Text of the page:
While lying might seem innate to our human character, it’s actually not. “Honesty is our default mode,” Xiaoqing Hu told Discover magazine — he’s a psychology doctoral candidate at Northwestern University. “When telling a lie, you have to inhibit the honest response and activate a dishonest response.” And brain scans confirm this theory. When telling a lie, our brains have to work a little harder because lying is a bit more cognitively demanding. It’s taking up brain real estate.
Let’s pretend you’ve lied about something relatively minor — like your college GPA. Now, so you don’t contradict yourself, you must actively remember this number and the people you’ve shared it with. Remembering this interaction is actually more difficult than remembering your actual GPA because you’re creating conflicting neuron pathways.
On top of this, your brain is actively trying to make a compelling deception, so you’re acting. Maybe you try to make eye contact in a way that seems more credible. Maybe you’re trying to act calm and cool. Whatever you’re doing, you’re definitely monitoring the exchange more closely as you second-guess yourself, all while wondering if your audience is buying it.
Maybe these are small things, but it’s a lot of expended in energy for one exchange. According to researchers at Berkeley, your blood pressure and heart rate might rise, along with the stress hormone cortisol. And the brainpower required only grows the more you lie. Forced to be on your toes, ready to “get in character,” your guard is already up before the questions even happen, confirming what Abraham Lincoln once said: “No man has a good enough memory to be a successful liar.”
Lying isolates, hiding who you really are
Vulnerability has been a buzzword in the relationship realm in the past few years, and for good reason! Real human vulnerability brings us closer to each other — it sparks a natural empathetic response with others, making us more attuned to commonalities and worldviews. This sets the stage for intimacy, which allows people to reveal who they really are and where they’re coming from.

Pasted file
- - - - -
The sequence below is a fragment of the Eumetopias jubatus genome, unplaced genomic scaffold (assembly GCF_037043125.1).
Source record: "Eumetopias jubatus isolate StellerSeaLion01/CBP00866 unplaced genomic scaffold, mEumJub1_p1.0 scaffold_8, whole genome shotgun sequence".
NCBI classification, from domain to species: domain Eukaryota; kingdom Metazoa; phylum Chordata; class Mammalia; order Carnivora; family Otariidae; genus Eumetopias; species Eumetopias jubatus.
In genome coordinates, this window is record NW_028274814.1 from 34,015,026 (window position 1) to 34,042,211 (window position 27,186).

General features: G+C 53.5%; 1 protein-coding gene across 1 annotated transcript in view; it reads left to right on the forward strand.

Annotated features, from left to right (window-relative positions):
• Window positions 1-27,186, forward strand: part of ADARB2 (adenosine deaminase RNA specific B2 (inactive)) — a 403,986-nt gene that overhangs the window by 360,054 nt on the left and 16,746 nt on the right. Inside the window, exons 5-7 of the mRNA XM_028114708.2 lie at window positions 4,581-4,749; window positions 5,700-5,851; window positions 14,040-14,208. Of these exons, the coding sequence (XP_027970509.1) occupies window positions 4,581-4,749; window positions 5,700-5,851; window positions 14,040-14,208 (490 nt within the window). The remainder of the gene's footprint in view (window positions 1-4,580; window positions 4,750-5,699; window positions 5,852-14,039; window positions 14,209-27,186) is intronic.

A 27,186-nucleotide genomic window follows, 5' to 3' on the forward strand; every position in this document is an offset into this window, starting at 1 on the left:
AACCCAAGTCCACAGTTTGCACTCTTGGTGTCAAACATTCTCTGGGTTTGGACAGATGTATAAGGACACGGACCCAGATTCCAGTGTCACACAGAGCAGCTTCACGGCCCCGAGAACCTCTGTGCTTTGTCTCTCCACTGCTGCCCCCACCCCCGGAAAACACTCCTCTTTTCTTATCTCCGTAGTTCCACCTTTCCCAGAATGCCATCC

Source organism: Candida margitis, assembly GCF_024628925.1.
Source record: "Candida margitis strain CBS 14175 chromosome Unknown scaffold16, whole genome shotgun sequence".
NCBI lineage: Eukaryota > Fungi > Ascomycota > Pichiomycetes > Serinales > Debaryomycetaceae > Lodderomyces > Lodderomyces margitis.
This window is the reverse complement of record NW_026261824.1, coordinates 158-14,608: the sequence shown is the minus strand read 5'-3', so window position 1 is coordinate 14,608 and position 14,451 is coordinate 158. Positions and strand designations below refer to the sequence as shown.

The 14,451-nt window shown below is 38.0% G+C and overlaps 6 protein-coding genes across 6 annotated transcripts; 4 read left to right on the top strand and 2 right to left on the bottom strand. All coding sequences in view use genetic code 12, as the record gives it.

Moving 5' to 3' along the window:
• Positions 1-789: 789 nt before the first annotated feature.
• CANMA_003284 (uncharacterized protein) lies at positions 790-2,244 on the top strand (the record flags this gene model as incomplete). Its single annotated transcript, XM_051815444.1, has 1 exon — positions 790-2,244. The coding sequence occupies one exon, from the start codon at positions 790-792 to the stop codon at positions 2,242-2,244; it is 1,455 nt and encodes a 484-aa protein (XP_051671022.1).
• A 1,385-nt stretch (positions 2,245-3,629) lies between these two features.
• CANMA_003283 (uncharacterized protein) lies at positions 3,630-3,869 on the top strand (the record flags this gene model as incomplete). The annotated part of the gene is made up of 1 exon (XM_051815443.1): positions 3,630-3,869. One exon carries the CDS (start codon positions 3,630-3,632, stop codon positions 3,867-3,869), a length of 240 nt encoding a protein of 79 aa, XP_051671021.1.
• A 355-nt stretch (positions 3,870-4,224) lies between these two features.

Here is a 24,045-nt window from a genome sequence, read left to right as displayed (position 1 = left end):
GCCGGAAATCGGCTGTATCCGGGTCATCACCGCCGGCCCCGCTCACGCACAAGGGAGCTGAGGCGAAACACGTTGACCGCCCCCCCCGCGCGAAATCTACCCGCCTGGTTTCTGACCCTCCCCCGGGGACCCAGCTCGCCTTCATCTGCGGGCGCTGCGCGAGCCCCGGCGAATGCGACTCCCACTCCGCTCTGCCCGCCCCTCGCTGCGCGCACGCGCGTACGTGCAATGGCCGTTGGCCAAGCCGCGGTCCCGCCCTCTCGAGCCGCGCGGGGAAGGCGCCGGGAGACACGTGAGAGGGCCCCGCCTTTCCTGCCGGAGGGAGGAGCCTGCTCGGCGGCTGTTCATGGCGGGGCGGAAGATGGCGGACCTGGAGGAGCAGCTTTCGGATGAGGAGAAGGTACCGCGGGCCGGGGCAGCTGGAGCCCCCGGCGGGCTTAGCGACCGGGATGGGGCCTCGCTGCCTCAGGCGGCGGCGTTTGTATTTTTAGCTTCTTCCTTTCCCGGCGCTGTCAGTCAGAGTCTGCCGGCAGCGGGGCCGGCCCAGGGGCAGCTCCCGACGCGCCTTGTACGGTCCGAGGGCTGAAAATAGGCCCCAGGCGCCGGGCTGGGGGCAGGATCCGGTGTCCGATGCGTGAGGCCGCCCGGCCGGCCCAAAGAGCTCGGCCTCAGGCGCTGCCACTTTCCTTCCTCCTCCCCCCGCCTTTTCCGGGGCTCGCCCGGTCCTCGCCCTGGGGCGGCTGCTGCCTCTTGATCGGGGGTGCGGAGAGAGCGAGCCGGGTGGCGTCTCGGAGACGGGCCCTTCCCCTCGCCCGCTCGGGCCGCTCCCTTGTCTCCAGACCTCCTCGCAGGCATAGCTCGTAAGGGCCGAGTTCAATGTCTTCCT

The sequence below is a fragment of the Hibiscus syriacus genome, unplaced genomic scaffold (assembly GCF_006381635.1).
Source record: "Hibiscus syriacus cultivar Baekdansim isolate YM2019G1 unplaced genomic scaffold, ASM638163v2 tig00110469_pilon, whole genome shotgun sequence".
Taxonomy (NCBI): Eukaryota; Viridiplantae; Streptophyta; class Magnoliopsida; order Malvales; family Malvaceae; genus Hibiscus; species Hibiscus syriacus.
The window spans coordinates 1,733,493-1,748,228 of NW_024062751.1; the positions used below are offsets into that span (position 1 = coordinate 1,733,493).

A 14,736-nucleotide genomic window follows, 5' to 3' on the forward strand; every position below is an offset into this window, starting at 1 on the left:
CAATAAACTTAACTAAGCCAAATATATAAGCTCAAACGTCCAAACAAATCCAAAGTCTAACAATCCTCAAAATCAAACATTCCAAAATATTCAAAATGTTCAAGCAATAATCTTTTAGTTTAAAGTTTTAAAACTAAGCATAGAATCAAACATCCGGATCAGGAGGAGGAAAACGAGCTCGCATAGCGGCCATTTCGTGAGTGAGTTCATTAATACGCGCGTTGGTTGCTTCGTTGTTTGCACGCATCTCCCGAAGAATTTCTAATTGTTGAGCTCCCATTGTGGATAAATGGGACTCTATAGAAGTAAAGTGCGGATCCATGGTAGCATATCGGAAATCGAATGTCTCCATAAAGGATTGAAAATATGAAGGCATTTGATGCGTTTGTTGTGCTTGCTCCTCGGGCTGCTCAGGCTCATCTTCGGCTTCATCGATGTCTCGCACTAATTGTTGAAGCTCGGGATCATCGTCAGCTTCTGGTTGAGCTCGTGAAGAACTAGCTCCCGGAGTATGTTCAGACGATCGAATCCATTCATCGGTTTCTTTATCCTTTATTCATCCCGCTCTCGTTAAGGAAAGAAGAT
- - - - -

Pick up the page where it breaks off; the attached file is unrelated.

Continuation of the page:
So, if you’re lying, not only are you preventing yourself from engaging in real, intimate connections, you’re also isolating yourself in your falsehood. This compounds insecurities, making you feel like your real self is not enough.
Intimacy in relationships is actually crucial to our mental health and is the antidote to loneliness that plagues our culture. Dr. Robert Waldinger is a psychiatrist with Harvard-affiliated Massachusetts General Hospital and the current director of the famous Harvard Study of Adult Development, an ongoing analysis of more than 700 men who were teenagers in 1938. He explained that intimate relationships are key to our mental health and subsequent happiness. “People who are more socially connected to family, friends, and community are happier, healthier, and live longer than people who are less well connected,” said Waldinger.
What can you do to stop lying?
The good news? Committing yourself to start telling the truth isn’t asking the impossible. But it does involve some courage — especially if white lies are your M.O. But remember, living an honest life doesn’t necessarily mean you need to be an open book and share all the details in your life. You still can be discrete in your choices and tactful in your responses. Ultimately, the goal isn’t to spill the beans, just to be more intentional and sincere with your actions.
As Anita Kelly explains, “Being sincere is a process and you will get there with practice. And when you do, you will see that you are becoming more humble, more open to learning, and less sensitive to rejection. Being sincere brings you closer to the decent people you know, pushes away the naysayers, and allows you to feel a certain hopefulness about the world.”